to answer the question so what? The purely descriptive monograph
is not especially admired or honored, and with some reason. There are infinite
number of events, institutions, societies and practices in the past to be described.
You cannot explain why you find yourself working with any particular subset
of that infinity without an answer to the question so what?, and
thats going to lead you either to the work of interpretation and argument,
or its going to lead to you announce the rule of whimsy and romantic self-indulgence,
that you are writing about a particular topic because you feel like doing so.
I actually dont think it would be a bad thing if a few people took the
latter road, but mostly scholars will choose the former, and rightfully so.
We can safely leave Ranke where many of us have found him, in the bargain-basement bin of turgid 19th Century German thinkers. We need not pretend that we come to the archives a blank slate, prepared to have the past write its truth through us. Its not merely that this is, as Peter Novick put it, that noble dream denied. Its not a noble dream at all. There are no final truths in human history. There is a reason that American high school students graduate hating history, and its because of dead hand of Rankean positivism weighs upon them. They come to college thinking that the goal of historical study is to boil down conflicting accounts about past events and come up with a single unblemished account of what really happened.
What a horrible,
deadening, unreal way to think about the historical enterprise. How loathsome
it would be if we were professionally confined to it.
At the same time,
we need to come to the archives humbly dedicated to intellectual transformation,
as acolytes prepared to undergo an alchemy, open to discovery and curiosity
and persuasion. Because it is equally bad to enter the archives knowing exactly
what we deem we must find: this is a self-fulfilling prophecy. There is no single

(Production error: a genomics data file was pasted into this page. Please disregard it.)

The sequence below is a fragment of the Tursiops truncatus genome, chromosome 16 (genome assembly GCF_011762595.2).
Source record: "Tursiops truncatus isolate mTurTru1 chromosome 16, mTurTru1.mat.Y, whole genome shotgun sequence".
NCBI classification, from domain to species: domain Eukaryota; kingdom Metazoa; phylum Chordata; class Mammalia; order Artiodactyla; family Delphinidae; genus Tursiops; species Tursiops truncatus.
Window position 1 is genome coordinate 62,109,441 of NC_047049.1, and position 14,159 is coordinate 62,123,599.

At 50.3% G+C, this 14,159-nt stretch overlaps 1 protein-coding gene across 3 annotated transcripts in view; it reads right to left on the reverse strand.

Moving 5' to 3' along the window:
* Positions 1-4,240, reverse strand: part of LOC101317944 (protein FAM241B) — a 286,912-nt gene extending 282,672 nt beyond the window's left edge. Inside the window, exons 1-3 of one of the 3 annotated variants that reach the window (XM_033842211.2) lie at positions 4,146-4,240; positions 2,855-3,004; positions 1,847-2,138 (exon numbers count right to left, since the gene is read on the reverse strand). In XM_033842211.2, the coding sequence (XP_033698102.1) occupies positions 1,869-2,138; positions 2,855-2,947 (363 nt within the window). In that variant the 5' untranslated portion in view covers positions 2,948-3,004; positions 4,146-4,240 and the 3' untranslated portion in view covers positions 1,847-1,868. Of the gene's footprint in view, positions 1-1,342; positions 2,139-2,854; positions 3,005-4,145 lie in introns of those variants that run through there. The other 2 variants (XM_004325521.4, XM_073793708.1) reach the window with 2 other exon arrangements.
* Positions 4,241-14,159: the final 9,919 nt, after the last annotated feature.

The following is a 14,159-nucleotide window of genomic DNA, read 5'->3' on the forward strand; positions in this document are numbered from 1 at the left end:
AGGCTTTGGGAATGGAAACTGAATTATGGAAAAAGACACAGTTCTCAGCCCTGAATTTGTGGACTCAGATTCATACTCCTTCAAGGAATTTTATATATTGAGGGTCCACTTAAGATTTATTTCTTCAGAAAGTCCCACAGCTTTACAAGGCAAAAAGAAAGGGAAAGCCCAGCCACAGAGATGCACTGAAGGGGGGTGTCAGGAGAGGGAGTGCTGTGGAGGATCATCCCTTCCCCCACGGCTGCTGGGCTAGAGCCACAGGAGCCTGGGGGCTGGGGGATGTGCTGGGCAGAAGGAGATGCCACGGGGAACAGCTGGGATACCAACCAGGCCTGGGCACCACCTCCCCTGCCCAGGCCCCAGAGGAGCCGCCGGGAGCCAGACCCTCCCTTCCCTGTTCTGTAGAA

truth, but there are true accounts and false ones, and interpretations that
lie in the balance in between.
Here is the first
danger of the ellipse, and Luker and others are right to remain watchful against
it. Knowing that we come into the archives charged with the need to find an
interpretation, an argument, a slant, a position, we can grow desperate to find
it, and without a strong professional inhibition against ways of reading that
produce precisely what we need to find, we can grow desperate and canny. The
pressures of initial publication for junior academics are especially frightening
in this regard, not in the least because some of the most interesting, richly
developed interpretations of history come only with a magisterial command over
a wide body of fact and historiography. The temptation of small, mean dishonesties
opens wide all the time with the need to have a marketable, sexy "take"
on a subject. Freedom from positivism is not freedom from reason.
The danger is more
subtle than that most of the time. I firmly believe that the linguistic
turn and postmodern theory have left us technically more proficient as
historians even if we utterly reject (as I largely do) the intellectual premises
or outlook of most postmodernist thought. The range of evidentiary material
that historians have learned to look for and think about has widened a thousandfold
in the past two decades. The skill that we bring to reading any single document
has been massively enriched by the guilds professional encounters with
literary criticism and anthropology. We now have disciplined, substantial strategies
for recognizing that a single sentence in a document can contain within it many
meanings and even many authors.